Virtual currencies have been called "closed" or "fictional currency" when they have no official connection to the real economy, for example, currencies in massively multiplayer online role-playing games such as World of Warcraft. While there may be a grey market for exchanging such currencies or other virtual assets for real-world assets, this is usually forbidden by the games' terms of service.
This type of currency, units of which may also be circulated as (printed) coupons, stamps or reward points, has been known for a long time in the form of customer incentive programs or loyalty programs. A coupon loses its face value when redeemed for an eligible asset or service (hence: flow in one direction), may be valid for only a limited time and subject to other restrictions set by the issuer. The business issuing the coupon functions as a central authority.[dubious ] Coupons remained unchanged for 100 years until new technology enabling credit cards became more common in the 1980s, and credit card rewards were invented. The latest incarnation drives the increase of internet commerce, online services, development of online communities and games. Here virtual or game currency can be bought, but not exchanged back into real money. The virtual currency is akin to a coupon. Examples are frequent flyer programs by various airlines, Microsoft Points, Nintendo Points, Facebook Credits and Amazon Coin.
A virtual currency that can be bought with and sold back is called a convertible currency. A virtual currency can be decentralized, for example bitcoin, a cryptocurrency. Transacting or even holding convertible virtual currency may be illegal in particular jurisdictions and to particular national citizens at particular times and the transactor/recipient/facilitator liable for prosecution by the State.
FinCEN defined centralized virtual currencies in 2013 as virtual currencies that have a "centralized repository", similar to a central bank, and a "central administrator".
A decentralized currency was defined by the US Department of Treasury as a "currency (1) that has no central repository and no single administrator, and (2) that persons may obtain by their own computing or manufacturing effort". Rather than relying on confidence in a central authority, it depends instead on a distributed system of trust.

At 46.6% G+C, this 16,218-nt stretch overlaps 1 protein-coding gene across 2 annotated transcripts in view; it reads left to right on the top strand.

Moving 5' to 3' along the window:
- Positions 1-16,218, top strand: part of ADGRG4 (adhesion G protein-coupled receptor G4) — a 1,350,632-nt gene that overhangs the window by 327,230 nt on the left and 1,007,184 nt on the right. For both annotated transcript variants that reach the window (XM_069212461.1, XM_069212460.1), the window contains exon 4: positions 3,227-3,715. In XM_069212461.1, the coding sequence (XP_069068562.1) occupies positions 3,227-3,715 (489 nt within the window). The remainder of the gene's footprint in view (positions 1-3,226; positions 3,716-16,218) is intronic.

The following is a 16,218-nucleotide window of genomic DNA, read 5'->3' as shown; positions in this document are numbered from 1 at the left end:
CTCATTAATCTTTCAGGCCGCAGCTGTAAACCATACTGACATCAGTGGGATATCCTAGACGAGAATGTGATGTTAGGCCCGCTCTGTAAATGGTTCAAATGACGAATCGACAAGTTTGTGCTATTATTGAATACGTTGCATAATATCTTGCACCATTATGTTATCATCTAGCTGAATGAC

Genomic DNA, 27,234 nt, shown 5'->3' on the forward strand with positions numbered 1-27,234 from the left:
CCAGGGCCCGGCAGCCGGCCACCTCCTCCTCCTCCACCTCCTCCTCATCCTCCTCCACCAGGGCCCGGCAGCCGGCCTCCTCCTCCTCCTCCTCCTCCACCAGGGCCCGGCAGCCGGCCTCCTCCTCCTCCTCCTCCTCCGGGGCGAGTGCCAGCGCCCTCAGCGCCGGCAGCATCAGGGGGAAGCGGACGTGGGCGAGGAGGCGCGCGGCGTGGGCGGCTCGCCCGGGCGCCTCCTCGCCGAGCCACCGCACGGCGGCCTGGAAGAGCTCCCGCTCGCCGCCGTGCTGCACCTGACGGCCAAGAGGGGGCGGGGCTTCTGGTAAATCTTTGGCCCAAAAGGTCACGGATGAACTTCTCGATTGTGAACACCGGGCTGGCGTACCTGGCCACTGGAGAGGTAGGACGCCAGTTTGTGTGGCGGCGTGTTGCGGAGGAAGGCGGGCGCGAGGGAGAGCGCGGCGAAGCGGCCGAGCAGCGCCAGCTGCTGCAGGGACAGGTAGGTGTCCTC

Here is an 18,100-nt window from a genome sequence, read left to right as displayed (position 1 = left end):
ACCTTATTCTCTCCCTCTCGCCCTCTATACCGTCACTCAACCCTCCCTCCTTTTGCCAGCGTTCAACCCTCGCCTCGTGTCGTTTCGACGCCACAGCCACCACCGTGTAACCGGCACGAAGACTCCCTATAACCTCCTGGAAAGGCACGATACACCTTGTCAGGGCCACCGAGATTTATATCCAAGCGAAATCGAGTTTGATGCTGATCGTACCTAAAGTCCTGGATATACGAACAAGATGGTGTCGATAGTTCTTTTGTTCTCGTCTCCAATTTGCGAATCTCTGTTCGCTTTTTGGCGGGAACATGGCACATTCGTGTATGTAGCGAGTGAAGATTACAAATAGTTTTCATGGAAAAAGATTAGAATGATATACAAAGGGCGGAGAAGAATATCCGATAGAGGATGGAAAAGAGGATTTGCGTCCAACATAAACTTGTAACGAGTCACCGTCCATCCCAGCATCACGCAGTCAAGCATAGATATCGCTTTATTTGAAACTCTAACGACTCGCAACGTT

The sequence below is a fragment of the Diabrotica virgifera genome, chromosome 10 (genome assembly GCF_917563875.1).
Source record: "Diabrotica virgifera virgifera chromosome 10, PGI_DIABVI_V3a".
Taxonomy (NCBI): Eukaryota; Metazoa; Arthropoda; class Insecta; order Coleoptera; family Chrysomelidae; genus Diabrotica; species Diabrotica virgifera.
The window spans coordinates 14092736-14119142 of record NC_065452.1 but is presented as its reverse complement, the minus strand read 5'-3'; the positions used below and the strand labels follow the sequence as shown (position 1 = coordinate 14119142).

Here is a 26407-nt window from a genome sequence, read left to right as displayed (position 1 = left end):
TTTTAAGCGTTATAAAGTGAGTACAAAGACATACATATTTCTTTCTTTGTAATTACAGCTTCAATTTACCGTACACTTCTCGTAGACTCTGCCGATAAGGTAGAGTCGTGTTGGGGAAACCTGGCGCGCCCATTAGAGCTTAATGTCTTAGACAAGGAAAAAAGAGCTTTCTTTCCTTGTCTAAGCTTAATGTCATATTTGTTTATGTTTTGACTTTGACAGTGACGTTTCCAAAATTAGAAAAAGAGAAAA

Digital currency is a particular form of currency which is electronically transferred and stored, i.e., distinct from physical currency, such as coins or banknotes. According to the European Central Bank, virtual currencies are "generally digital", although their enduring precursor, the coupon, for example, is physical.
A cryptocurrency is a digital currency using cryptography to secure transactions and to control the creation of new currency units. Since not all virtual currencies use cryptography, not all virtual currencies are cryptocurrencies.
Cryptocurrencies are not always legal tender, but some countries have moved to regulate cryptocurrency-related services as they would financial institutions. Ecuador is the first country attempting a government run a cryptography-free digital currency; during the introductory phase from Christmas Eve 2014 until mid February 2015 people can open accounts and change passwords. At the end of February 2015 transactions of electronic money will be possible.
Estonia has been exploring various possibilities for blockchain technology, such as Estcoin and the use of crypto tokens within its e-residency program, which gives both Estonians and foreigners a digital form of identification.
|The money matrix
adapted from an ECB work, Virtual Currency Schemes: 11
|Cryptography-based or cryptocurrency
|Internet coupon[note 1]
|Banknotes, coins, and cash
Virtual currencies pose challenges for central banks, financial regulators, departments or ministries of finance, as well as fiscal authorities and statistical authorities. Gareth Murphy, Central Bank of Ireland, described the regulatory challenges posed by virtual currencies as relating to: